How to Remove Whitespace Characters From the Start of a JavaScript String?

Trim whitespace characters from the start of a string in JavaScript

To remove whitespace characters from the start of a string (which is different than removing only space characters), you can use any of the following methods:

Using String.prototype.trimStart()

Introduced in ES10, you can use the String.prototype.trimStart() method to remove whitespace characters from the start of a string.

Please note that the String.prototype.trimStart() method returns a new string with stripped out whitespace characters from the left-most side of a given string. A new string is returned regardless of whether there is whitespace at the start of the string or not.

For example:

// ES10+
const str = '\r\n\t\v\f    foo, bar, baz. ';
const newStr = str.trimEnd();

console.log(newStr); // 'foo, bar, baz. '

Please be aware that for web compatibility reasons, the String.prototype.trimLeft() method remains as an alias to the String.prototype.trimStart() method. However, you should use String.prototype.trimStart() wherever possible.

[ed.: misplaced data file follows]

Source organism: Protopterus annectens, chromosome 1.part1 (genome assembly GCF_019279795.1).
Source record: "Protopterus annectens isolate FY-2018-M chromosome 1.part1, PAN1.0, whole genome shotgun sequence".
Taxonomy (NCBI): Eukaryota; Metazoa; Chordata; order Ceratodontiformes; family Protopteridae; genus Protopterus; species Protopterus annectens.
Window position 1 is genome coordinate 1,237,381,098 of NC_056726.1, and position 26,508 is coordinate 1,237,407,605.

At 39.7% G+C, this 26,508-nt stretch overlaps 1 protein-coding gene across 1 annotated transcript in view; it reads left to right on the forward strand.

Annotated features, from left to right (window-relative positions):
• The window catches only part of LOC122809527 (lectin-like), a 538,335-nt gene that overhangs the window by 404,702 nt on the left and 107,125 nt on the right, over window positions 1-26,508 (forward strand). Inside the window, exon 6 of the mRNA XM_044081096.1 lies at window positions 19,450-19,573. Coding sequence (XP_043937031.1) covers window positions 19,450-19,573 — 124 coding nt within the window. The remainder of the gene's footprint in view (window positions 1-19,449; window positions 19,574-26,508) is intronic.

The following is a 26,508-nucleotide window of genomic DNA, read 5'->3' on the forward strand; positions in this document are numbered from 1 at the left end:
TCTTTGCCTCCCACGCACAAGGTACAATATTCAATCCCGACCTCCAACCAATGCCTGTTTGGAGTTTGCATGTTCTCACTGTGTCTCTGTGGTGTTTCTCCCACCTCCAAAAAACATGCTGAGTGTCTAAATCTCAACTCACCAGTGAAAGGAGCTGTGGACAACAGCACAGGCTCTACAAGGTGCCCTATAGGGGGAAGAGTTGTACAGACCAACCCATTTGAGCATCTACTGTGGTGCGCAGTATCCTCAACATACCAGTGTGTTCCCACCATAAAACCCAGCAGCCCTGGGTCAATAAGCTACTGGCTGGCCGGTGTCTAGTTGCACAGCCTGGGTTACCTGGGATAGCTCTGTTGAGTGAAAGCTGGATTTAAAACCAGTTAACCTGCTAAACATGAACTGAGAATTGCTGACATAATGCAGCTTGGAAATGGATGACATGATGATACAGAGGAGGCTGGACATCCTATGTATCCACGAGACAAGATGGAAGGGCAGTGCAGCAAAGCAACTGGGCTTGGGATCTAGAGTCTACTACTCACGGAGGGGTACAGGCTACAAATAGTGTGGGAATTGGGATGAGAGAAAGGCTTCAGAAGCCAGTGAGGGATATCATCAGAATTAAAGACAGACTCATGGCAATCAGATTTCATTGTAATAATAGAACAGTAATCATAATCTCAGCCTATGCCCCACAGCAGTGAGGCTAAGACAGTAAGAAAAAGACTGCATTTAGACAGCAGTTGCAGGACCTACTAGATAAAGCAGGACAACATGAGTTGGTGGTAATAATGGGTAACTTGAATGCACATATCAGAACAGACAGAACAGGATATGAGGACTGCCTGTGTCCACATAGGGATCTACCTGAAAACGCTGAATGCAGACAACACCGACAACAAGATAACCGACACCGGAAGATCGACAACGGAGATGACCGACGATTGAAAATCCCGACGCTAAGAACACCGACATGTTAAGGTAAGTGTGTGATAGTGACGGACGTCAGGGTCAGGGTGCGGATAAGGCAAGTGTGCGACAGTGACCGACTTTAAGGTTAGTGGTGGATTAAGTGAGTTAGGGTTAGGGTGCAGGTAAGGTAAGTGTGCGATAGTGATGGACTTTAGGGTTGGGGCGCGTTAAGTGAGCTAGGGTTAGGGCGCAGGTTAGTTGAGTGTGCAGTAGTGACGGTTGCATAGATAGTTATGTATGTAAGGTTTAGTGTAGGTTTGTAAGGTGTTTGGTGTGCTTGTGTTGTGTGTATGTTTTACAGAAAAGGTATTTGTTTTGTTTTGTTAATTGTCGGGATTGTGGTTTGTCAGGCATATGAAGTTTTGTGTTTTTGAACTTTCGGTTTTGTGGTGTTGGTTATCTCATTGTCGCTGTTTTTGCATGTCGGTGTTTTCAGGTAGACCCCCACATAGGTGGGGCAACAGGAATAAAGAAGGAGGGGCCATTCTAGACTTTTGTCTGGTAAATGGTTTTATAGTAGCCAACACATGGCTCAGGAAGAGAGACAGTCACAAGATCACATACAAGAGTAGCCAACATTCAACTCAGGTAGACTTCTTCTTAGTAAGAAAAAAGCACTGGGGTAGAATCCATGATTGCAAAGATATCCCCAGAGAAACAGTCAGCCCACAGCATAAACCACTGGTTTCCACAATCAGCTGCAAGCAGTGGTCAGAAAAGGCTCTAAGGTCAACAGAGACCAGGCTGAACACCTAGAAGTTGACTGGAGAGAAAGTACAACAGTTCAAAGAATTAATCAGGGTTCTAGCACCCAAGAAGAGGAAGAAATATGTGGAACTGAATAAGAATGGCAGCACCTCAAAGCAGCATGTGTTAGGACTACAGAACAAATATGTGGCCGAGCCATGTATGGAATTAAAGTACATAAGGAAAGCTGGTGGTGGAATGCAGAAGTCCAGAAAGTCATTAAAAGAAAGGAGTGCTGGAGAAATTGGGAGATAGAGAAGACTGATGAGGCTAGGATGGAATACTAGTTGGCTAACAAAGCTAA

Using a Regular Expression

If you're unable to support ES10, you may use a simple regular expression to remove any number of whitespace characters from the start of a string. For example:

const str = '\r\n\t\v\f    foo, bar, baz. ';
const newStr = str.replace(/^\s*/, '');

console.log(newStr); // 'foo, bar, baz. '

The regular expression pattern does the following:

  • ^ — Matches at only the start of the string;
  • \s* — Matches any number of whitespace characters.

How to Verify the Whitespace Characters are Removed?

To verify the new string has all the whitespace characters removed, you can use the String.prototype.includes() (or String.prototype.indexOf()) method like so:

// ES6+
newStr.includes('\r'); // false
newStr.includes('\n'); // false
// ...

Since the string has multiple instances of the space character, you can use the String.prototype.indexOf() method to verify that the first space character in the new string is after "foo," (and not at the start of the string anymore):

newStr.indexOf(' '); // 4

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